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Ojon Works with the Rainforest Alliance to Sustainably Harvest Rare Ojon Oil

January 28, 2009

Ojon Corporation, a Canadian beauty care company within the Estée Lauder Companies, has enlisted the help of the Rainforest Alliance in working with indigenous groups producing natural beauty products. Ojon oil, harvested for centuries in Honduras by the indigenous Tawira -- also known as "the people of beautiful hair" -- is used in Ojon's beauty products to help restore dry or damaged hair and skin.

Together with MOPAWI, a Honduran nonprofit organization that has long supported communities in The Mosquitia region of northeastern Honduras, the Rainforest Alliance will help the Tawira and other indigenous groups (Miskitos, Tawahkas, Pech) to improve the productivity and sustainability of the Ojon, as well as other non-wood products that come from the forest, including cocoa and Swa+ oil. The work will help these groups more fully develop the economic potential of their forest resources while mitigating environmental and social impacts and supporting indigenous rights to these resources.

Ojon Nuts

"With MOPAWI and local communities, we are developing new approaches to improving livelihoods and promoting conservation in this region that are consistent with traditional customs and knowledge, that is based on sustainability and that will benefit the people of this region and provide them with the incentive to protect their forest resources and culture," said the Rainforest Alliance's Greg Minnick, who is overseeing the project.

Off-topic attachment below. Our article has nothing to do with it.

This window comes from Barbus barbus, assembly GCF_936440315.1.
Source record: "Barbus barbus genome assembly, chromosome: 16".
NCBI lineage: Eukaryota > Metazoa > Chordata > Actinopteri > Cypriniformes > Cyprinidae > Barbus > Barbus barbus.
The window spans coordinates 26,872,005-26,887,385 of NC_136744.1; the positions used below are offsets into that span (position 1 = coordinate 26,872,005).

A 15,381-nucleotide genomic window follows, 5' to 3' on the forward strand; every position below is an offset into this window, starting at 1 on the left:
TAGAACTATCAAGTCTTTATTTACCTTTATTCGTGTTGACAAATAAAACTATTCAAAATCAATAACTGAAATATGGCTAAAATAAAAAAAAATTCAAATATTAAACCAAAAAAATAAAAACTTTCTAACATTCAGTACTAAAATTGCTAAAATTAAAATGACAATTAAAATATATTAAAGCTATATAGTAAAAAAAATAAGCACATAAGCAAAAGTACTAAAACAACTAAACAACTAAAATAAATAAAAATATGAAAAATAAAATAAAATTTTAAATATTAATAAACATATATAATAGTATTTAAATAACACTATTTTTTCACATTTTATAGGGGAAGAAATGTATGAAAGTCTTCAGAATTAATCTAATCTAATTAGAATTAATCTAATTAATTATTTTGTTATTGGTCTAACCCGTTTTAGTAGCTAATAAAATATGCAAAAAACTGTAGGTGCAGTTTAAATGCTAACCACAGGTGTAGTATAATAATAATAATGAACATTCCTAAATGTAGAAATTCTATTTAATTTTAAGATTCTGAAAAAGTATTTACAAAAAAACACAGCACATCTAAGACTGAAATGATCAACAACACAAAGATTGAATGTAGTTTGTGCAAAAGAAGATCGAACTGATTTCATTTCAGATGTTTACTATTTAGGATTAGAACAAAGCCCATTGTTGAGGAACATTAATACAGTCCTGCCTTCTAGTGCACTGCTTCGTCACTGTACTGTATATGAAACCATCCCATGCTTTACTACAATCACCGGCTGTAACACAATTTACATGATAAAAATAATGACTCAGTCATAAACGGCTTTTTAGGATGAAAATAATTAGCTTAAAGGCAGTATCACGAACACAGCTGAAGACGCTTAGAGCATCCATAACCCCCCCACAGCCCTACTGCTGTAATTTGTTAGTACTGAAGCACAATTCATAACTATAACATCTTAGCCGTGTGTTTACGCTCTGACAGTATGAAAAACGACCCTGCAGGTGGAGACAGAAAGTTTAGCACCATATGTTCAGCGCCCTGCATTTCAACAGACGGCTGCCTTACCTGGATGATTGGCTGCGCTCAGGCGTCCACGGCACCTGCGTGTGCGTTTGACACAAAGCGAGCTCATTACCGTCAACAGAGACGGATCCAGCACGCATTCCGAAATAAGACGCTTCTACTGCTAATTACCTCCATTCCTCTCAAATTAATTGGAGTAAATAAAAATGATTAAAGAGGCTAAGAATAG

Brand founder Denis Simioni discovered Ojon's efficacy when a relative from Central America visited him and left behind a baby food jar of the brown oil. He was curious about the dark-colored paste and decided to try it. Astounded by the beautiful results Simioni ventured down to Central America and made a five and a half hour canoe trip to meet with the Tawira, who use the oil to protect their hair and skin from the oppressive Honduran sun.

Ojon Tree

Ojon is named for the palm tree whose nut yields the highly potent oil and sells its naturally derived products through the QVC shopping channel, specialty retailers including Sephora and Nordstrom and some 300 high-end salons.

In July of 2007, the Estée Lauder Companies acquired Ojon Corporation.

The Tawira live in the Mosquitia region of Honduras, adjacent to the Río Plátano Biosphere Reserve, where the Rainforest Alliance currently assists twelve communities in developing their small forest enterprises with business planning, value-added processing and marketing of forest products derived from their forest management plans that promote long-term conservation of the region's globally-significant biodiversity, including jaguars, white-lipped peccaries, Baird's tapirs (also referred to as a "jungle horse"), white-faced capuchin monkeys and hundreds of bird species.

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